Casual Friday as a Life Philosophy

Photo by  Riccardo Mion  on  Unsplash

They told me to dress up. So I did. After finishing my PhD, I dressed up even more. It didn’t help my confidence. Instead, I felt like I was overcompensating.

By “they,” I mean other professors. Mentors. Handbooks. The typical sources of career advice.

Some of my friends made everyone call them “doctor,” including their students. That didn’t help, either.

A few of my coworkers have corrected people over email. “Address me as Dr.,” they write. “I have a PhD.”

Students make fun of them behind their backs.

How you carry your authority says a lot about you, I’ve noticed. Some people can leverage their titles without trying. Other people come off as limp and pathetic when they insist.

So what’s the difference? How do you gain actual respect, especially if you’re just starting out?

Credentials are for Kids

The rules are starting to change. Younger generations, especially millennials, don’t seem to care as much about job titles and work attire. Maybe some do. But the rest of us see right through it.

By the way, I don’t think you have to be under 30 to qualify as a millennial. It’s more of a mindset. A 50-year-old can have more in common with a younger generation than their own.

An MD, JD, or PhD matters in some contexts. Your job title matters to some people. But usually not as many as we like to think.

Overestimating and overselling your title, credentials, or experience is the fastest way to lose respect.

That doesn’t mean they’re worthless.

A long time ago, I attended a meeting where a couple of male grad students addressed a professor as “Ms.” The professor corrected them the next breath. She said, “You can call me Dr., or use my first name.”

Bam. That’s how you do it.

She was direct and humble at the same time. Those two guys called her Dr. for the rest of the year.

I’m working on that level of frankness. It comes with age, I guess. And experience. Getting there.

Extrinsic Respect Doesn’t Help

Respect matters for young people, now as much as it ever did. Ageism affects us regardless of gender or social class. My male friends struggle with it, maybe on a lesser level.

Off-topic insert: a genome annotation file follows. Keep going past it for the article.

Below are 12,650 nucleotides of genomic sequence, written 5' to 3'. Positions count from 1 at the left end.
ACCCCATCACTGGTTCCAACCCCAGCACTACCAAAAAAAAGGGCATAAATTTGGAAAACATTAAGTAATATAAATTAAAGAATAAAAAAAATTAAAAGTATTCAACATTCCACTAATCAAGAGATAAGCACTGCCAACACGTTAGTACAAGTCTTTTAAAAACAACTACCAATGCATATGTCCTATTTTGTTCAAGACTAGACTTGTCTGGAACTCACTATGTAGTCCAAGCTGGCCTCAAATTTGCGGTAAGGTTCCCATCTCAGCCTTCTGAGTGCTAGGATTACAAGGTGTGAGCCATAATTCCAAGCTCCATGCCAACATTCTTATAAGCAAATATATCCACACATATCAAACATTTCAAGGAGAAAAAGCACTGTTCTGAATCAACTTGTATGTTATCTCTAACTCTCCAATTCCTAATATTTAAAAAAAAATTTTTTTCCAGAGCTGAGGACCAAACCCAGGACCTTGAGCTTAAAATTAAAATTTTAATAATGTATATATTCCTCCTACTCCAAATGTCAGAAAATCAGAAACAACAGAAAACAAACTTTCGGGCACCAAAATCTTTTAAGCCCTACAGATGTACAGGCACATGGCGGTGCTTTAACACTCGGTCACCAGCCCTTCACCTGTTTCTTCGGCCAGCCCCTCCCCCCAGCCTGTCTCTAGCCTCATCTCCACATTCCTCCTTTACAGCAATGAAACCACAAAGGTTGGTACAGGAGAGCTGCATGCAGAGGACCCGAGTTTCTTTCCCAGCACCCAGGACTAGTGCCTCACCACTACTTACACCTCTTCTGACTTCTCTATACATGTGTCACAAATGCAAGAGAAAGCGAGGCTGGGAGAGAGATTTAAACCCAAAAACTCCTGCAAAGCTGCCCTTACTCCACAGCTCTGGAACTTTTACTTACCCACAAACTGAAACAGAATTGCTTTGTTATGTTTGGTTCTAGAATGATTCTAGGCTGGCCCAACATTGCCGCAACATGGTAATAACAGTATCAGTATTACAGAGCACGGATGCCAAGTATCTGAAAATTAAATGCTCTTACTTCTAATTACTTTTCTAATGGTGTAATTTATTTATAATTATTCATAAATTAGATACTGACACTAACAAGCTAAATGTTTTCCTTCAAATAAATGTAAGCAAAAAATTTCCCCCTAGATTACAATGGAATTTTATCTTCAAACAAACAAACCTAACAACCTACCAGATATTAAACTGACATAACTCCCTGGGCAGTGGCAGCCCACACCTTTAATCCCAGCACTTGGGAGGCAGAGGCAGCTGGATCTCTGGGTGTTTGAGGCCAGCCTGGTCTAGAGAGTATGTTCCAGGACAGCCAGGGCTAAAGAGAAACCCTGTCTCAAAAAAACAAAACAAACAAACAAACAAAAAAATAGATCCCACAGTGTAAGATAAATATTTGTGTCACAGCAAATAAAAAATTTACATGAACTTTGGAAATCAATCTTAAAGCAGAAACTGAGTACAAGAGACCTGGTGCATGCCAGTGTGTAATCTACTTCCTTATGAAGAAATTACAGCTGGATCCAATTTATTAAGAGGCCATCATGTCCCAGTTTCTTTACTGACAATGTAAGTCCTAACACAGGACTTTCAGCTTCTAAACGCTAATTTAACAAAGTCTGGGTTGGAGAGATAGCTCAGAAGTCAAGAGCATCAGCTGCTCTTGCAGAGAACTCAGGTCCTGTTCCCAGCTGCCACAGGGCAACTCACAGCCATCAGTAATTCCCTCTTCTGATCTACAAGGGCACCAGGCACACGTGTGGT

Some people go about it the wrong way. Someone who cares about salary, office size, job title, and their fashion line will always feel like less, in the end. These symbols of respect don’t mean much long term. That’s one of the key problems behind our toxic work culture.

Extrinsic forms of respect always leave you feeling unsatisfied. Someone will always have a bigger office, a nicer wardrobe.

A year ago, I ran into a friend at a conference reception. He asked me, “So what are you in charge of these days?”

Loaded question. The awkward syntax warned me what was coming. He’d just gotten a promotion of some kind, and he wanted to brag about it by making me feel small.

So I just played along. I shrugged and said, “Uh, my classes...I guess?”

“That’s cool. I just became assistant director of our grad program. It’s so much work.” He went on for a while about how he never has free time any more. But he did have super nice business cards now.

More wine, please.

Know Where Your Power Resides

The more time I spend in academia, the less my PhD matters to me. The thing is...almost everyone who teaches at a university has one. And anyone without that credential doesn’t care much.

So it’s not special. It’s just three letters.

My work days have become more casual. Now, I wear regular clothes to teach. Because my confidence lies in my knowledge and experience. Not a title. And not the price of my pantsuit.

Sometimes, students are rude. It used to irritate me. I used to try and lecture them about appropriate conduct. That approach makes things worse. If you have to explain your authority, you’ve lost.

So now I just shrug and record their grades. It’s always amusing how the biggest jerk in my class melts when he sees his midterm report. That’s when they come crawling to you.

I’ve had bosses and assistants alike try to start shouting matches with me. They always win the shouting match, because I just sit there and stare at them. They don’t know what they’ve lost until later.

You know, like when they ask me for a letter of recommendation.

Or it’s time for me to fill out their performance evaluation.

Or they want to use me as a reference.

Or they want me to read over something they wrote.

Or they want me to promote them on Twitter.

My advice to anyone is to know where your power and authority comes from. Don’t try to control what you can’t, including other people’s behavior. That’s how you get respect.